I always admire any theatre company that challenges Dickens; an ambitious endeavour due to the sheer number of characters involved – particularly in David Copperfield. This usually results in a lot of doubling up of roles but the Carlton Players under the direction of Marc Smith, avoid too much of this by trimming a number of the marginal characters and sub plot, leaving us with the bare bones of David Copperfield’s journey into manhood, all told in the first person narrative by the older Copperfield in an endearing and flowing performance by David Tolcher.
In Shaw’s adaptation of Charles Dickens’ most autobiographical novel we follow the tribulations of David Copperfield, a young man growing up in Victorian England. David’s father and namesake sadly dies before David’s birth but he experiences a contented early childhood in the company of his young mother (Laura Smith) and nurse/housekeeper Peggoty (Susan Reeve). This is before his mother re-marries the villainous Edward Murdstone (Lee Crosbie) who brings his unpleasant sister Jane Murdstone (Fiona Williams) to live with them. David’s life takes a downward spiral from there. We follow David as he traverses the country in search of his vocation and along the way we meet a myriad of colourful characters including the unfortunate but kindly Micawbers (Steve Youster and Susan Reeve), the wonderfully eccentric Mr Dick (Brian Dickson) and David’s no-nonsense donkey hating Great Aunt Betsy Trotwood (Jill Breckon), as well as the infamous scoundrel Uriah Heap (another wicked performance by Lee Crosbie) and the unwitting target of his Machiavellian plot; the Wickfields. But will Uriah succeed?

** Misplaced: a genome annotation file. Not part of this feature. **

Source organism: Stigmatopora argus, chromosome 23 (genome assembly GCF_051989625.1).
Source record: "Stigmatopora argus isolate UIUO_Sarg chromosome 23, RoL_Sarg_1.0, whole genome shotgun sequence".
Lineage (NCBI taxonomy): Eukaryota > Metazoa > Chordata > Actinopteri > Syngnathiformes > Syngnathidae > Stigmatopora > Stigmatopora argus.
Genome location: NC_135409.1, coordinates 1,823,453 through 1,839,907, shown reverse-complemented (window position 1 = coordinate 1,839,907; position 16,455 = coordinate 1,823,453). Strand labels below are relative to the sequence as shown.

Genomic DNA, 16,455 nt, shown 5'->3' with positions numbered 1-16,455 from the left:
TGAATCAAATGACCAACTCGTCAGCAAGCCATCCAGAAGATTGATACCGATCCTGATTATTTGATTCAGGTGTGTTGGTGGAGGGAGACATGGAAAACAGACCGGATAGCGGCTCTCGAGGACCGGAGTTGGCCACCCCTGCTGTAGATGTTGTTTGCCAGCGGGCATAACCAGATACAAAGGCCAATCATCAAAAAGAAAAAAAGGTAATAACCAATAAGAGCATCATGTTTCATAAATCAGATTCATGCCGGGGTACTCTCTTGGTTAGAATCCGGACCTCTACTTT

The first act opened just prior to David’s birth and the audience was instantly captivated by the chemistry between Great Aunt Betsy Trotwood (Breckon) and Peggoty (Reeve) as they debated the circumstances of the new child. These are two performers who really stood out for me in this show. Reeve encapsulated the maternal, kindly but essentially helpless characters of both Peggoty and Mrs Micawber while the verbal nuances and facial expressions of Breckon delighted the audience and helped bring the comedic element to the show which is always an important theme of Dickens’ narratives to give balance to the darker themes (in this instance of poverty and child cruelty). Overall the performances varied between strong and a little wooden though this could be explained by opening night jitters. I’d also like to make special mention of Josh Madden as the youngest David Copperfield who gave a confident and emotional performance and is definitely a name to look out for in the future.
Though the set design headed by Pam Buckle was basic and lacking in variation of scenery, it was not really missed as the narrative flowed easily and perfectly timed lighting from Brian Williamson set the tone appropriately. At times I think the basic set design even added to the feeling of isolation and impoverishment of David’s darker moments. The wonderful period costumes (Liz Youster and Jill Breckon) also assisted in encapsulating the Victorian setting effectively as well as using colours and styles to cleverly define the nature of characters.
Overall a bold undertaking and well executed though I did feel the absence of some of the sub plot characters.
The Carlton Players are the resident company at The Little Theatre and produce 7 plays a year. You can see David Copperfield each evening until Saturday 23rd March 2019, 7.30pm kick off.
Tickets £9 (£8 OAPs, £7 NUS/Under 18) available at the Box Office on 0151 647 6593 or via www.ticketsource.co.uk/thecarltonlittletheatretrust
Reviewer: Holly Worton
Reviewed: 19th March 2019
North West End Rating: ★★★